• Excess Capacity in Parallel Structure. A similar example illustrates how this rule could be seen as “shortchanging” a taxpayer with investments in two different partnerships. Assume a taxpayer with no other source of taxable income is a 50% partner in each of Partnership A and Partnership B and, in a particular taxable year, each partnership has $100 of adjusted taxable income. Assume further that Partnership A incurs $40 of business interest expense and Partnership B incurs $20 of business interest expense. Partnership A may claim an interest deduction of $30 and will have an interest expense carryforward of $10; Partnership B may claim an interest deduction of $20. Based on his 50% interest in each of the partnerships, the taxpayer’s share of the taxable income of the partnerships is $35 and $40, respectively, or $75. If, by contrast, the limitation were determined at the partner level, the taxpayer would have had $100 of adjusted taxable income and $30 of interest expense, with the result that his taxable income would have been $70. As a result of the application of the limitation at the partnership level, the taxpayer will instead have $75 of taxable income despite having economically borne $30 of interest expense on $100 of adjusted taxable income.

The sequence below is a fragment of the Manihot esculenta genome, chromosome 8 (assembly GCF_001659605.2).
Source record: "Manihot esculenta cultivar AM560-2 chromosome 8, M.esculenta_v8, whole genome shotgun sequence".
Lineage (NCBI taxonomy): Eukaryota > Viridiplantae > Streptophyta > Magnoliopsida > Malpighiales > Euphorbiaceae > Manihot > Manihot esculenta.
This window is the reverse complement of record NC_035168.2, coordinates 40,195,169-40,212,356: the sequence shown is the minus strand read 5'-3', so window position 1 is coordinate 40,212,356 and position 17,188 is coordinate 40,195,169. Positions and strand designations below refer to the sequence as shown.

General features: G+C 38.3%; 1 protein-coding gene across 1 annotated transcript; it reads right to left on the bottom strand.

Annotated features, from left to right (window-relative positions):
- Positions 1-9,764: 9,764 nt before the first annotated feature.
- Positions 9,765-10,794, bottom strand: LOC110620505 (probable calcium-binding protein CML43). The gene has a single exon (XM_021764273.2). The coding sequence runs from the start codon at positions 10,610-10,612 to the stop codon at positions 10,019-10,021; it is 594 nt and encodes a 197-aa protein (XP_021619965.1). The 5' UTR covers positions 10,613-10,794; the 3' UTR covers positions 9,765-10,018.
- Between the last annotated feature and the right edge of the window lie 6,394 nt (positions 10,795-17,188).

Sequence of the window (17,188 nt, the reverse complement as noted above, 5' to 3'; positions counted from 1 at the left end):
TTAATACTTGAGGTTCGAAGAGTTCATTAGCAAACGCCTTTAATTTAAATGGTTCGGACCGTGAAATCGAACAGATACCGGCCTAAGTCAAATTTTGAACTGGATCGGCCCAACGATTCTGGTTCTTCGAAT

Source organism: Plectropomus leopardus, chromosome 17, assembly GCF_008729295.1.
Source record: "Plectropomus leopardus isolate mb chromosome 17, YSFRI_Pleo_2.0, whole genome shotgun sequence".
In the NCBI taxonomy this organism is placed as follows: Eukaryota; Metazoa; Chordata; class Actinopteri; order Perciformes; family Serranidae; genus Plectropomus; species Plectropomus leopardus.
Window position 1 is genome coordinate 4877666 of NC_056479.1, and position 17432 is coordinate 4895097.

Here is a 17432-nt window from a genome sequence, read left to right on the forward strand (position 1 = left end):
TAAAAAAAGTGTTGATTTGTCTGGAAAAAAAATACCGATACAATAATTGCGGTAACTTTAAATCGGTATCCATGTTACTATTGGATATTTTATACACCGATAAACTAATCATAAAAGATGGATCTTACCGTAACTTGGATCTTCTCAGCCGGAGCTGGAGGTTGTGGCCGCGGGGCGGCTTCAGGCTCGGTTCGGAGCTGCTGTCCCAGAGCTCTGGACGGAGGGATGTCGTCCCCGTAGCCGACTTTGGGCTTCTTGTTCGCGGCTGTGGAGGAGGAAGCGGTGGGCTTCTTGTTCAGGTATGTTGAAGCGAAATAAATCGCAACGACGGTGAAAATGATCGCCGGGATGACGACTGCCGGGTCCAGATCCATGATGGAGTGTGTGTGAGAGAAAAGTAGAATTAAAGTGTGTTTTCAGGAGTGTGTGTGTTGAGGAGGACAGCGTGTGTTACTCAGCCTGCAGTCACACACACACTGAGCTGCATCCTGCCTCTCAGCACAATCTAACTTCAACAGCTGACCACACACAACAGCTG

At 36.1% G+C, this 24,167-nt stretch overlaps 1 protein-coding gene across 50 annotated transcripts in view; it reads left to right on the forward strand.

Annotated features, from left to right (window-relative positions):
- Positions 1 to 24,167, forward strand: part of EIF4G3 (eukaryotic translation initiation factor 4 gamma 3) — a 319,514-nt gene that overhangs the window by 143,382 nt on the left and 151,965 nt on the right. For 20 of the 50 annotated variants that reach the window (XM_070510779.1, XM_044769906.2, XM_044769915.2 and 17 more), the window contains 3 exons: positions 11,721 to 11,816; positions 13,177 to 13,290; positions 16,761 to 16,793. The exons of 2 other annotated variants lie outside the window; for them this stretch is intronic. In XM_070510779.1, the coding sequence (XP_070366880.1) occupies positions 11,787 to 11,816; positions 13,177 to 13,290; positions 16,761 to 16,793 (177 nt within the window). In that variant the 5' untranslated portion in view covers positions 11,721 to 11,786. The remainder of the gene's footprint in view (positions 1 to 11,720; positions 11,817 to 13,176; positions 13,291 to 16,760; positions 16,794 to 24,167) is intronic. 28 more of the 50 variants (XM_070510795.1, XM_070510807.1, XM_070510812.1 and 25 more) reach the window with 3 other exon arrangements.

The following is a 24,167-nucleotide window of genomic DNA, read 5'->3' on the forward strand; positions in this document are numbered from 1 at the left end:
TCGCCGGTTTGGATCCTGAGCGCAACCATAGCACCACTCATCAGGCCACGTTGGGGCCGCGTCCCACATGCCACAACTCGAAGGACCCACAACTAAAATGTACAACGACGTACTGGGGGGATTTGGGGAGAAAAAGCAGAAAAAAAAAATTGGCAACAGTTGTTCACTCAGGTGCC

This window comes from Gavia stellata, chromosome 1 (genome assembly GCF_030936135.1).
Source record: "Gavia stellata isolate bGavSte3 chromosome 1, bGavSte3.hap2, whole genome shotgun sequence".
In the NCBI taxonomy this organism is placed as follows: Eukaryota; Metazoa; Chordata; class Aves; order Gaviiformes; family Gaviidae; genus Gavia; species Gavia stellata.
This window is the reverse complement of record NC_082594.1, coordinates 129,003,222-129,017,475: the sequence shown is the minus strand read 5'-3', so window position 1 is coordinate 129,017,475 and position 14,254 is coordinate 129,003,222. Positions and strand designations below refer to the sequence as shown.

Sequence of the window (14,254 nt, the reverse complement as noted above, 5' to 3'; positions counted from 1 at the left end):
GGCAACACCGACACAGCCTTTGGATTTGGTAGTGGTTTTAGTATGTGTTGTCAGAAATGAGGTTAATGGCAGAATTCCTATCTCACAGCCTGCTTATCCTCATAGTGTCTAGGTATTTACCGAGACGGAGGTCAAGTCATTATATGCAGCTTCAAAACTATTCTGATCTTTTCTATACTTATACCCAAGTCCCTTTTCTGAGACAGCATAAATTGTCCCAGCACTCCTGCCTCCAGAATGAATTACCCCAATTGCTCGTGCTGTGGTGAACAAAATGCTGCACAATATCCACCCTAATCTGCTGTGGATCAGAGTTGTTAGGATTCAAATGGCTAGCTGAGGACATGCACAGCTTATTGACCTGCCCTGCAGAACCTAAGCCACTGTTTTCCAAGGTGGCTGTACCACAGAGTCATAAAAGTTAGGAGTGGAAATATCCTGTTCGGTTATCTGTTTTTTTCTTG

• Excess Capacity in Partnership. To illustrate what the excess amount rule does accomplish, assume a third example in which a taxpayer with $100 of adjusted taxable income has $40 of business interest expense and is a 50% partner in a partnership with $100 of adjusted taxable income that has $20 of business interest expense. The taxpayer will be entitled to deduct all $40 of his interest expense because the excess amount rule allows him to increase his limitation by an amount equal to $10 (i.e., 30% of the partnership’s $100 adjusted taxable income over the partnership’s $20 net interest expense).

Note that, in contrast to the disaggregated way in which the rule applies in the partnership context, the description of the provision provided by the Joint Committee on Taxation says that, in the case of a group of affiliated corporations that file a consolidated return, the limitation applies at the consolidated tax return filing level.